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rav65819_ch28_539-560 - 28 chapter Prokaryotes introduction...

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;;;;;;;; 28 chapter Prokaryotes introduction ONE OF THE HALLMARKS OF LIVING organisms is their cellular organization. You learned earlier that living things come in two basic cell types: ❐❒❏❋❁❒❙❏▼❅▲ and ❅◆❋❁❒❙❏▼❅▲✎
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To review, prokaryotes lack the membrane-bounded nucleus found in all eukaryotes, and they also have a much less complex cellular structure, lacking many of the organelles seen in eukaryotes (chapter 4). Prokaryotes are considerably smaller and more numerous than their eukaryotic counterparts. If we examined a human being closely, we would discover that there are approximately 10 prokaryotic cells living in or on the human body for every single human cell present—and there are trillions of human cells. Prokaryotic microbes play an important role in global ecology as well. Most biologists think prokaryotes were the first organisms to evolve. The diversity of eukaryotic organisms that currently live on Earth could not exist without prokaryotes because they make possible many of the essential functions of ecosystems. Prokaryotic photosynthesis, for example, is thought to have been the source for the oxygen in the ancient Earth’s atmosphere, and it still contributes significantly to oxygen production today. An understanding of prokaryotes is essential to understanding all life on Earth, past and present. concept outline 28.1 The First Cells Microfossils indicate that the first cells were probably prokaryotic Isotopic data indicate that carbon fixation is an ancient process Some hydrocarbons found in ancient rocks may have biological origins 28.2 Prokaryotic Diversity Prokaryotes are fundamentally different from eukaryotes Despite similarities, Bacteria and Archaea differ fundamentally Most prokaryotes have not been characterized 28.3 Prokaryotic Cell Structure Prokaryotes have three basic forms: Rods, cocci, and spiral Prokaryotes have a tough cell wall and other external structures The interior of prokaryotic cells is organized 28.4 Prokaryotic Genetics Conjugation depends on the presence of a conjugative plasmid Viruses transfer DNA by transduction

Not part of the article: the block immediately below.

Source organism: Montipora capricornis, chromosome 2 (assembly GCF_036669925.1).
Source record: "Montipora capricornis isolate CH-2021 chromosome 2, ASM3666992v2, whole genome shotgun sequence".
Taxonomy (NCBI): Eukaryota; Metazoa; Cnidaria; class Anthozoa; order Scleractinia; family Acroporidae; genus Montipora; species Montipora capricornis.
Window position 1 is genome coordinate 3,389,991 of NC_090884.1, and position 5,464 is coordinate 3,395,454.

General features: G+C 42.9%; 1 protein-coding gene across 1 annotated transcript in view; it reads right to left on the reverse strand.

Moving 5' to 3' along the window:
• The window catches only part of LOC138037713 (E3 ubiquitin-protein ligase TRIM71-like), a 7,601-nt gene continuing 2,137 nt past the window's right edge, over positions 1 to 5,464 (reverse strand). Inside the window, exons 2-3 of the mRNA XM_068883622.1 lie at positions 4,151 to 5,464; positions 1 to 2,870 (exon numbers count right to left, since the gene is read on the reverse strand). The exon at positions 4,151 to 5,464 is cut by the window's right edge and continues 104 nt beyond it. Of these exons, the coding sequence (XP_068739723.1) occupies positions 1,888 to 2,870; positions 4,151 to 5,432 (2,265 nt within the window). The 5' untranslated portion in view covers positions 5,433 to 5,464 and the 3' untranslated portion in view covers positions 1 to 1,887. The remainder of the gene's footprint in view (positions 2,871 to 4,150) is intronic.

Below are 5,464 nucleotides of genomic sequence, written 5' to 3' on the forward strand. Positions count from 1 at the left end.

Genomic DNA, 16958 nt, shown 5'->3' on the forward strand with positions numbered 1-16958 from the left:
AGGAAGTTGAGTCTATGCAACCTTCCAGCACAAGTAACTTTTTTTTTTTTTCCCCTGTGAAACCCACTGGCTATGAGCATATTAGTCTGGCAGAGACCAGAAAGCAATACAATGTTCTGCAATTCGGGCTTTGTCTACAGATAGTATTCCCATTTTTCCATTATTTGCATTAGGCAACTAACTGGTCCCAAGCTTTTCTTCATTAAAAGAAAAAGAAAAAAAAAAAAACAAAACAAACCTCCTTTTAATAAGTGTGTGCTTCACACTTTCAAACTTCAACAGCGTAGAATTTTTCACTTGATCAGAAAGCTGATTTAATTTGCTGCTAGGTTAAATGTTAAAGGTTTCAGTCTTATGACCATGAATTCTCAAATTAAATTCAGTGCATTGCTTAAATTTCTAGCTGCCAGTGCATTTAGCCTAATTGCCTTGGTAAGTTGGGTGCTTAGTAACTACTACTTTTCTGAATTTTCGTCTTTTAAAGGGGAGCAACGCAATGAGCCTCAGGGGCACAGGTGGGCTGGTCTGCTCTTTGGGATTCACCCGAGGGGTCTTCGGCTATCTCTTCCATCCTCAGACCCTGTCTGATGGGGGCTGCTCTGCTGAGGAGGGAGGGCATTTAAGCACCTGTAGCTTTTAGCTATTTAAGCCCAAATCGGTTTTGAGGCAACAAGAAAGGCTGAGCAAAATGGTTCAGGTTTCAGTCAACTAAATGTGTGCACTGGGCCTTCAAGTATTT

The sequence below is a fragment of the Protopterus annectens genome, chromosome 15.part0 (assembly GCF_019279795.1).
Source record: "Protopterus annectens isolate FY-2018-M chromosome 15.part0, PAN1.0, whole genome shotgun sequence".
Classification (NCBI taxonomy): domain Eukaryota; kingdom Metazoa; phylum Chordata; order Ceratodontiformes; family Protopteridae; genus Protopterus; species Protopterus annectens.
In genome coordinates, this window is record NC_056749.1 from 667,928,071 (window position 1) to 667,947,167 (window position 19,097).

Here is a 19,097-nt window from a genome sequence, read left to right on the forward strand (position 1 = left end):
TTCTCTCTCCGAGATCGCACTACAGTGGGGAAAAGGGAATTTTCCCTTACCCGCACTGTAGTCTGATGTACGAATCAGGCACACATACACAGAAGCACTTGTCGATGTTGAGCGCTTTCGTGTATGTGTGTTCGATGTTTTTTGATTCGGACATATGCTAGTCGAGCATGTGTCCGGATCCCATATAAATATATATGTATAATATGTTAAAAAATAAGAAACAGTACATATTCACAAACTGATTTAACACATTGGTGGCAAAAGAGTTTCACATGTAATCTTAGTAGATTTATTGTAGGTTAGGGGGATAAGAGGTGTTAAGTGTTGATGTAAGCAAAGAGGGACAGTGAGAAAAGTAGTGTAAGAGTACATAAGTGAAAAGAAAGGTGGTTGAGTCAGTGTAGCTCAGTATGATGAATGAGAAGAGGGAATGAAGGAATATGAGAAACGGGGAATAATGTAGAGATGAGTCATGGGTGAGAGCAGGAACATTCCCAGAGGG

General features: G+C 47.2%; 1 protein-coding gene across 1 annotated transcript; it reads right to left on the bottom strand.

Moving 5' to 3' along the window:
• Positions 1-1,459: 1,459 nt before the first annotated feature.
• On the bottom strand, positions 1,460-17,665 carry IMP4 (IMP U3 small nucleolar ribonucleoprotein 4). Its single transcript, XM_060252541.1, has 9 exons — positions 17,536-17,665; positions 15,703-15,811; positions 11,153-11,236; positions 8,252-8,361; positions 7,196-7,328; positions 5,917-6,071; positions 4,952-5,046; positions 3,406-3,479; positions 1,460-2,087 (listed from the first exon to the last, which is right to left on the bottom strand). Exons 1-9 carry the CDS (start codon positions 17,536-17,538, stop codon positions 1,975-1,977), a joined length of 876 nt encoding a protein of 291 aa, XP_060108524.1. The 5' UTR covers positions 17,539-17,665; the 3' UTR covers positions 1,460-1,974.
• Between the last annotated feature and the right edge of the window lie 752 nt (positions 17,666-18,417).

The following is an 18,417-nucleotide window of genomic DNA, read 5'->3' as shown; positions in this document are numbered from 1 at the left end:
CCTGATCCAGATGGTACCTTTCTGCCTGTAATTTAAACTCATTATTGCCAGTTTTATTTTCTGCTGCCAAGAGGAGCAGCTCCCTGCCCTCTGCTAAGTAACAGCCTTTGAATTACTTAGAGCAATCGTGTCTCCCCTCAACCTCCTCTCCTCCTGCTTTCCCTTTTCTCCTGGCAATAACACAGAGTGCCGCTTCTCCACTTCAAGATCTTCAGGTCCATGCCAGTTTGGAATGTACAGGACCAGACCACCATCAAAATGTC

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Transformation is the uptake of DNA directly from the environment Antibiotic resistance can be transferred by resistance plasmids Variation can also occur by mutation 28.5 Prokaryotic Metabolism Prokaryotes acquire carbon and energy in four basic ways Some bacteria can infect other cells directly Bacteria are costly plant pathogens 28.6 Human Bacterial Disease Tuberculosis has infected humans for all of recorded history Bacterial biofilms are involved in tooth decay Bacteria can cause ulcers Many sexually transmitted diseases are bacterial Bacteria have been developed into bioweapons 28.7 Beneficial Prokaryotes Prokaryotes are involved in cycling important elements Prokaryotes may live in symbiotic associations with eukaryotes Bacteria are used in genetic engineering
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